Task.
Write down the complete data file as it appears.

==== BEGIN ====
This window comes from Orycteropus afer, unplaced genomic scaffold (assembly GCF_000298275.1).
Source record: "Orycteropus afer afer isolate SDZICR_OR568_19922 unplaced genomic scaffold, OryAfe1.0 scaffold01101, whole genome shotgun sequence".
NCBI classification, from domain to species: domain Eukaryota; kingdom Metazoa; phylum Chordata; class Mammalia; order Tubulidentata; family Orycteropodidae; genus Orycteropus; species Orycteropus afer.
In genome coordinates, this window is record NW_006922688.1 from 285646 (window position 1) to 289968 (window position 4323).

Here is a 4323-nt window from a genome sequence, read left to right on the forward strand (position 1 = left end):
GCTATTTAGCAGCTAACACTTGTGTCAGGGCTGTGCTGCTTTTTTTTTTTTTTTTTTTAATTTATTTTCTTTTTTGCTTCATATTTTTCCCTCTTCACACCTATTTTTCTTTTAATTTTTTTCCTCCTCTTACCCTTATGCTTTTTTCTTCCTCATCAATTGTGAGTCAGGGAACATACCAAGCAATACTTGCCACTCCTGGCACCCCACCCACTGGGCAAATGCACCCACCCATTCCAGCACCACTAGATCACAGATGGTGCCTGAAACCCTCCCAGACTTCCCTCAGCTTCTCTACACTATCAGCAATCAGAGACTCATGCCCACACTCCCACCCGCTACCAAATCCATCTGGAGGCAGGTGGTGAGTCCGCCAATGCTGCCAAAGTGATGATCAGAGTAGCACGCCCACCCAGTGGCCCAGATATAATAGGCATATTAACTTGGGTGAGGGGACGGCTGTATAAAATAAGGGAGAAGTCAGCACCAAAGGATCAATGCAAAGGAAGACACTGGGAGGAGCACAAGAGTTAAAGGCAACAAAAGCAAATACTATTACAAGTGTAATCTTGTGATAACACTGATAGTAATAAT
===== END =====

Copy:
This window comes from Orycteropus afer, unplaced genomic scaffold (assembly GCF_000298275.1).
Source record: "Orycteropus afer afer isolate SDZICR_OR568_19922 unplaced genomic scaffold, OryAfe1.0 scaffold01101, whole genome shotgun sequence".
NCBI classification, from domain to species: domain Eukaryota; kingdom Metazoa; phylum Chordata; class Mammalia; order Tubulidentata; family Orycteropodidae; genus Orycteropus; species Orycteropus afer.
In genome coordinates, this window is record NW_006922688.1 from 285646 (window position 1) to 289968 (window position 4323).

Here is a 4323-nt window from a genome sequence, read left to right on the forward strand (position 1 = left end):
GCTATTTAGCAGCTAACACTTGTGTCAGGGCTGTGCTGCTTTTTTTTTTTTTTTTTTTAATTTATTTTCTTTTTTGCTTCATATTTTTCCCTCTTCACACCTATTTTTCTTTTAATTTTTTTCCTCCTCTTACCCTTATGCTTTTTTCTTCCTCATCAATTGTGAGTCAGGGAACATACCAAGCAATACTTGCCACTCCTGGCACCCCACCCACTGGGCAAATGCACCCACCCATTCCAGCACCACTAGATCACAGATGGTGCCTGAAACCCTCCCAGACTTCCCTCAGCTTCTCTACACTATCAGCAATCAGAGACTCATGCCCACACTCCCACCCGCTACCAAATCCATCTGGAGGCAGGTGGTGAGTCCGCCAATGCTGCCAAAGTGATGATCAGAGTAGCACGCCCACCCAGTGGCCCAGATATAATAGGCATATTAACTTGGGTGAGGGGACGGCTGTATAAAATAAGGGAGAAGTCAGCACCAAAGGATCAATGCAAAGGAAGACACTGGGAGGAGCACAAGAGTTAAAGGCAACAAAAGCAAATACTATTACAAGTGTAATCTTGTGATAACACTGATAGTAATAAT